Responsive Web Design Is Not Mobile First

This article is co-authored by Ted Schadler, VP & Principal Analyst at Forrester

My colleague and coauthor Ted Schadler and I are watching with dismay as company after company shrinks its desktop website down to a small screen using responsive web design (RWD) techniques so it fits on -- but isn't optimized for -- smartphones.

Companies have delightedly embraced responsive web design as the one-size-fits-all solution to mobile, tablet, and desktop sites. In a recent survey of digital business professionals, we found that 93 percent are using, piloting, or planning to pilot responsive web design.

That sounds great on paper. After all, RWD is a very practical approach to developing websites that render on any device. But when mobile tasks diverge from desktop tasks as they often do in commerce, the one-size-fits-all approach taken by most responsive retrofits will fail to delight or even satisfy customers on smartphones or desktops.

People do different things on their smartphones than on their desktops or tablets (see figure). To delight and serve your customers in their mobile moments of need, you need to give them exactly what they need to move forward in their immediate context. So if you can't reach all customers with an app -- AND YOU WON'T! -- you will need to deliver an app-like mobile web experience.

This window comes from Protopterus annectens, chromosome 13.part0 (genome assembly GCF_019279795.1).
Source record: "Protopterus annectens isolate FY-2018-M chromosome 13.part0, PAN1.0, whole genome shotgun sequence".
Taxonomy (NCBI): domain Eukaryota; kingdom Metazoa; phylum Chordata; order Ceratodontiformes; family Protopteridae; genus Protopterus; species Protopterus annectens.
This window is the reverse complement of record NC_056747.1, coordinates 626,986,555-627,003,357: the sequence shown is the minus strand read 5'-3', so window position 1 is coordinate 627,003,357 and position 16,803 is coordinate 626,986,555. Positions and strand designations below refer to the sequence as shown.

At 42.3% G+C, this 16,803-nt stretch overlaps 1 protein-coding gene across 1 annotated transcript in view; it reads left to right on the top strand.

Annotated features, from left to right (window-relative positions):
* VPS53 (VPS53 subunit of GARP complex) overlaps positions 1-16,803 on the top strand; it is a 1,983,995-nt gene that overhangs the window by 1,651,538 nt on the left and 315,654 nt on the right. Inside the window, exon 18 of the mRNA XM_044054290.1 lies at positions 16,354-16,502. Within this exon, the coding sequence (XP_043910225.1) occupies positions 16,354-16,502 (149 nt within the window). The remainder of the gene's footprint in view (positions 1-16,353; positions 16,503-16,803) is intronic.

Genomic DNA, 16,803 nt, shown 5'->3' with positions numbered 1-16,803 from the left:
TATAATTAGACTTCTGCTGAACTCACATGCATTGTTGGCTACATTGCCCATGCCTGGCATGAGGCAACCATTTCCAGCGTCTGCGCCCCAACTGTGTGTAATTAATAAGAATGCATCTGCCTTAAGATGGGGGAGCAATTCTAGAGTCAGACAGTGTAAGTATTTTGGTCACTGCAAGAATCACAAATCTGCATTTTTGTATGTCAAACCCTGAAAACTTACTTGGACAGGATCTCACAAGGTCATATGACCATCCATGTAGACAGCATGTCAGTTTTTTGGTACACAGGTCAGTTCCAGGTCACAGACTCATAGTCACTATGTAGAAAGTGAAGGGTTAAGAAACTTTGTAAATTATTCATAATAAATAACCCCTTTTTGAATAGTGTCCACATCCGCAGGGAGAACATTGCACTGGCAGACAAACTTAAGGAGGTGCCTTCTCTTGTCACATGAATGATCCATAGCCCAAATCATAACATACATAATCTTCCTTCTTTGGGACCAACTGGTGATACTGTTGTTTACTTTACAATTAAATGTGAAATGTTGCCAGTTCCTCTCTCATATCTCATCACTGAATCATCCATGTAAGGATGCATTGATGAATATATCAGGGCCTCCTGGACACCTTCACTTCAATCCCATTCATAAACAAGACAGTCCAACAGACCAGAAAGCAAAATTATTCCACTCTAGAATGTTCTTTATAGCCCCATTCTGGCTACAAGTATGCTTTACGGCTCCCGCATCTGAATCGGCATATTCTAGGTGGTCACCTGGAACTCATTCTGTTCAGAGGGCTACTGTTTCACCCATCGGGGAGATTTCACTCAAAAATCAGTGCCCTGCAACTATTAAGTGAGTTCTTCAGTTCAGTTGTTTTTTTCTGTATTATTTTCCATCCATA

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But mobile moments were never your design goal with desktop browsing, and responsive techniques alone don't magically fix that. More often than not, you must deliver a different experience on smartphones, one that is task-oriented, loads instantaneously, uses the available real estate wisely, works with one hand, and delivers service directly into the full context of a consumer's mobile web moment.

To deliver great mobile moments on the web, you'll have to take a page out of mobile app design to fundamentally rethink how you can deliver better mobile web experiences. Understand the needs and motivations your customers have on the go; design a great mobile experience; tune for performance and results; and use the full range of client-side and server-side web techniques -- what we call a responsive+ approach -- to deliver mobile web experiences that change based on a consumer's context: location, preferences, habits, and situation.

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